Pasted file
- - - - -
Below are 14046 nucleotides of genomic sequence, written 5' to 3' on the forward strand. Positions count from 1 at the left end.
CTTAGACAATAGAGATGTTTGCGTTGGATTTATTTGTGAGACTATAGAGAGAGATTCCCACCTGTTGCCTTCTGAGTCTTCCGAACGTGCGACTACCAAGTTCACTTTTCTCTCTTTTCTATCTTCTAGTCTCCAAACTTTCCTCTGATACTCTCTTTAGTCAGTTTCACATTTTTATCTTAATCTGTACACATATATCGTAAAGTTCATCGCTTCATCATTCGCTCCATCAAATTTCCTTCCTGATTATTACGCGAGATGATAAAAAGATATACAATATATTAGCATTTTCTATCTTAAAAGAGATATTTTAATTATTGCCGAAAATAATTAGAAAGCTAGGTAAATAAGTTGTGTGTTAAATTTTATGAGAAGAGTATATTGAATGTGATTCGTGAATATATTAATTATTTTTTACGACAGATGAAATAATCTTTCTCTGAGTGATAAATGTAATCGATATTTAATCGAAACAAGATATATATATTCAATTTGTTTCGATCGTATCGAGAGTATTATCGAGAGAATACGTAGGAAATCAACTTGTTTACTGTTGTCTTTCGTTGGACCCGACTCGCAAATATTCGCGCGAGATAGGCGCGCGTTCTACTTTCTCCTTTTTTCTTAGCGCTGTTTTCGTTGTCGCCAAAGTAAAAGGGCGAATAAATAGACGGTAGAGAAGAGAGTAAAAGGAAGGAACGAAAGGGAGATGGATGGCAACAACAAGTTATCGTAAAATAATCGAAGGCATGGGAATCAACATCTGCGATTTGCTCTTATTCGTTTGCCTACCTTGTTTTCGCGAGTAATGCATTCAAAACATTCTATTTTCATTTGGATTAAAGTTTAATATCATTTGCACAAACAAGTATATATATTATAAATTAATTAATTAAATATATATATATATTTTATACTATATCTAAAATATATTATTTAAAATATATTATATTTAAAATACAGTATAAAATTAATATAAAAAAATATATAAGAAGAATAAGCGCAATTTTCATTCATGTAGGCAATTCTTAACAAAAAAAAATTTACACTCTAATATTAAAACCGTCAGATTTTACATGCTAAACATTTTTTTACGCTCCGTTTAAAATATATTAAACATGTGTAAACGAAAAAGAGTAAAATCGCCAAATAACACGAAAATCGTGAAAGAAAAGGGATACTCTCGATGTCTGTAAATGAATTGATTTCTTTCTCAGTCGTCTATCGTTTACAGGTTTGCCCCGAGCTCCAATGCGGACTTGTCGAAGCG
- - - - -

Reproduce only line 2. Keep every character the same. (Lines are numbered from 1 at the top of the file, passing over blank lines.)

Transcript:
CTTAGACAATAGAGATGTTTGCGTTGGATTTATTTGTGAGACTATAGAGAGAGATTCCCACCTGTTGCCTTCTGAGTCTTCCGAACGTGCGACTACCAAGTTCACTTTTCTCTCTTTTCTATCTTCTAGTCTCCAAACTTTCCTCTGATACTCTCTTTAGTCAGTTTCACATTTTTATCTTAATCTGTACACATATATCGTAAAGTTCATCGCTTCATCATTCGCTCCATCAAATTTCCTTCCTGATTATTACGCGAGATGATAAAAAGATATACAATATATTAGCATTTTCTATCTTAAAAGAGATATTTTAATTATTGCCGAAAATAATTAGAAAGCTAGGTAAATAAGTTGTGTGTTAAATTTTATGAGAAGAGTATATTGAATGTGATTCGTGAATATATTAATTATTTTTTACGACAGATGAAATAATCTTTCTCTGAGTGATAAATGTAATCGATATTTAATCGAAACAAGATATATATATTCAATTTGTTTCGATCGTATCGAGAGTATTATCGAGAGAATACGTAGGAAATCAACTTGTTTACTGTTGTCTTTCGTTGGACCCGACTCGCAAATATTCGCGCGAGATAGGCGCGCGTTCTACTTTCTCCTTTTTTCTTAGCGCTGTTTTCGTTGTCGCCAAAGTAAAAGGGCGAATAAATAGACGGTAGAGAAGAGAGTAAAAGGAAGGAACGAAAGGGAGATGGATGGCAACAACAAGTTATCGTAAAATAATCGAAGGCATGGGAATCAACATCTGCGATTTGCTCTTATTCGTTTGCCTACCTTGTTTTCGCGAGTAATGCATTCAAAACATTCTATTTTCATTTGGATTAAAGTTTAATATCATTTGCACAAACAAGTATATATATTATAAATTAATTAATTAAATATATATATATATTTTATACTATATCTAAAATATATTATTTAAAATATATTATATTTAAAATACAGTATAAAATTAATATAAAAAAATATATAAGAAGAATAAGCGCAATTTTCATTCATGTAGGCAATTCTTAACAAAAAAAAATTTACACTCTAATATTAAAACCGTCAGATTTTACATGCTAAACATTTTTTTACGCTCCGTTTAAAATATATTAAACATGTGTAAACGAAAAAGAGTAAAATCGCCAAATAACACGAAAATCGTGAAAGAAAAGGGATACTCTCGATGTCTGTAAATGAATTGATTTCTTTCTCAGTCGTCTATCGTTTACAGGTTTGCCCCGAGCTCCAATGCGGACTTGTCGAAGCG